South Korean police book 29 Uber staff for 'illegal taxi' ops

How do you Seoulve a problem like Kalanick?

3 Reg comments Got Tips?

South Korean police have booked more than two dozen of Uber's Seoul-based employees and associates on suspicion of operating illegal taxi services.

Twenty-nine people, among them the head of Uber Korea, and also including the heads of six car rental firms, were "booked" on suspicion of connecting passengers to nearby cabbies without a licence, according to Yonhap News Agency.

This is far from the first sign of difficulty Uber has faced from Seoul, having previously suspended its service to seek clarity and compliance with local regulations.

Travis Kalanick, Uber's global CEO, was also indicted on suspicion of conducting an illegal business, adding to his existing indictment on charges of violating transportation laws while establishing Uber Korea.

"We plan to summon Kalanick soon and check the transaction details of overseas bank accounts to conduct further investigation into those involved in the case," a police official told Yonhap on condition of anonymity. "If Kalanick continues to disobey the summons, we plan to seek an arrest warrant against him."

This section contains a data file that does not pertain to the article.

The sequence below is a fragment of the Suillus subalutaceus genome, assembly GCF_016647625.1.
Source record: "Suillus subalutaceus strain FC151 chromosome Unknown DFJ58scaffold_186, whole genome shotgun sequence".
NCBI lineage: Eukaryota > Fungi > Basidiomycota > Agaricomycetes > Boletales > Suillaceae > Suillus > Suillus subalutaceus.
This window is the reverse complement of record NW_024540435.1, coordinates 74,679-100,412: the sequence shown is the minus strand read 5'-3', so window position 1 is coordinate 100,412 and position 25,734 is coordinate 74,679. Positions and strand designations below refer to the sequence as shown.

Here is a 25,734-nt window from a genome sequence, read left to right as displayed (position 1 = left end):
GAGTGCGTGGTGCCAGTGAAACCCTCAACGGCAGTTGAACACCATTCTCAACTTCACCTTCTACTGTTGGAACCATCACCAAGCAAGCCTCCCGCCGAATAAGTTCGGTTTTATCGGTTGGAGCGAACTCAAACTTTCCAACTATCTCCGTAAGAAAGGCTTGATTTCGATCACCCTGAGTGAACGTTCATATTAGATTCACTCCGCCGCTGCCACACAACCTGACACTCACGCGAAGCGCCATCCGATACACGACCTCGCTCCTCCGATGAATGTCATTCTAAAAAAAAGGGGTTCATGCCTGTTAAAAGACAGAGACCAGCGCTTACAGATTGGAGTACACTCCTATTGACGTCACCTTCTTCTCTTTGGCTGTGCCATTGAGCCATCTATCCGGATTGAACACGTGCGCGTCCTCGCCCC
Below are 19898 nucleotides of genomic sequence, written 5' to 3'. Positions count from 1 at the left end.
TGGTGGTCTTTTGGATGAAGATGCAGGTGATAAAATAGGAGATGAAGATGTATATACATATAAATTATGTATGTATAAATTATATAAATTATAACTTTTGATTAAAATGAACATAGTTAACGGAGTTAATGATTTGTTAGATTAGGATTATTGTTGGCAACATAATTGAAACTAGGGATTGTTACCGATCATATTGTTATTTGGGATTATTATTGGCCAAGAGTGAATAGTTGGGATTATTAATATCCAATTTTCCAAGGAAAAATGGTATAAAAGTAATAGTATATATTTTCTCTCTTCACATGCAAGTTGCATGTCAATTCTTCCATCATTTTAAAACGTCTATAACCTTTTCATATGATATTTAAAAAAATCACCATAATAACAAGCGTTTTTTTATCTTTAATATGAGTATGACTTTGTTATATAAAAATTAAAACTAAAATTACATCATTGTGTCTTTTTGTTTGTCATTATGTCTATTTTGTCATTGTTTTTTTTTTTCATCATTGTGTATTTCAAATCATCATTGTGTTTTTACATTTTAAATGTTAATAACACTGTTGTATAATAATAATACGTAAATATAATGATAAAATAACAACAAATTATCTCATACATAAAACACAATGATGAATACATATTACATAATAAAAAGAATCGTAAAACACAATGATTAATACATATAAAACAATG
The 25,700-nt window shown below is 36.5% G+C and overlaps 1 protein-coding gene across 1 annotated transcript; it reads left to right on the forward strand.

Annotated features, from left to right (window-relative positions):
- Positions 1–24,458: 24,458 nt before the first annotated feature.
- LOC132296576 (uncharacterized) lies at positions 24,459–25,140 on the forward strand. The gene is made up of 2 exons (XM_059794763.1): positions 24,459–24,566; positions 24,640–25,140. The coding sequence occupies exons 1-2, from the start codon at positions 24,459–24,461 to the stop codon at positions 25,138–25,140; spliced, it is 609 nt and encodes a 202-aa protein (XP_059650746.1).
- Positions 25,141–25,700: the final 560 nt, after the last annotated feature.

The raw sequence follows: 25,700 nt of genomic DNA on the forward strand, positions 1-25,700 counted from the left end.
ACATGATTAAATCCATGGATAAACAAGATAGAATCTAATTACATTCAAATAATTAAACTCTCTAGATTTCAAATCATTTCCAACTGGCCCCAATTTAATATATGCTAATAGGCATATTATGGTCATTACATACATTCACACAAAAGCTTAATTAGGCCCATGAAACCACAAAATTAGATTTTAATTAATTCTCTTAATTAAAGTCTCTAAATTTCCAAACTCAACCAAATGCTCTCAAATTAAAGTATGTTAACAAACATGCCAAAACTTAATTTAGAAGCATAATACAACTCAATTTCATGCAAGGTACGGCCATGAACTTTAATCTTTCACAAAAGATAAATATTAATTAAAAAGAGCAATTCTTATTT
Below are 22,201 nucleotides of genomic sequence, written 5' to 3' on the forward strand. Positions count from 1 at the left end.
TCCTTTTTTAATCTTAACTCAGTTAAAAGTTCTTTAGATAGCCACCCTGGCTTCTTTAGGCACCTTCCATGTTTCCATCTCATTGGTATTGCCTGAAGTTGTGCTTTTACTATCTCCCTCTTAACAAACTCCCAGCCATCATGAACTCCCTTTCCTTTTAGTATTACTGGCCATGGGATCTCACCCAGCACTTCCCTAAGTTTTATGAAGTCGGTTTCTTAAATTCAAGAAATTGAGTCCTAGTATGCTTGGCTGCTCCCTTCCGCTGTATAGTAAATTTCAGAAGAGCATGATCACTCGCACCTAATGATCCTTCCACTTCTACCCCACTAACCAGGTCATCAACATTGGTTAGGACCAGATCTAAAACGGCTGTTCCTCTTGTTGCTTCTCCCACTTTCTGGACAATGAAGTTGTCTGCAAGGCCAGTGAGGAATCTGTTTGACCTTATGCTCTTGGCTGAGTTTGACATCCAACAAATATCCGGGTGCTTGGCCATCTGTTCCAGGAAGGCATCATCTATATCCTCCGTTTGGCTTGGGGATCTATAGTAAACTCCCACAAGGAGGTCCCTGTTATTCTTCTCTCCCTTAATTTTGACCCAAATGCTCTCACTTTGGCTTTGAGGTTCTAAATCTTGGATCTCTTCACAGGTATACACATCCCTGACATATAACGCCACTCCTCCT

Uber told The Register it has "fully cooperated with the police during the course of their investigation and we will continue to do so as the matter is referred to the prosecution for review".

"Uber does not believe the employees in Korea have engaged in any misconduct or illegal behaviour. We believe the prosecutors will come to a similar conclusion," it added.

Kalanick remains in the US and has yet to visit South Korea to sort things out.

Brent Callinicos announced his decision to step down as chief finance officer earlier this week, and it seems likely the company will be going public soon.

Uber has come under similar criticism in London, but with a ban in Germany and a subpoena for GitHub, the would-be kings of the taxi rank have been quite laid back about raising hackles until now. ®


Biting the hand that feeds IT © 1998–2020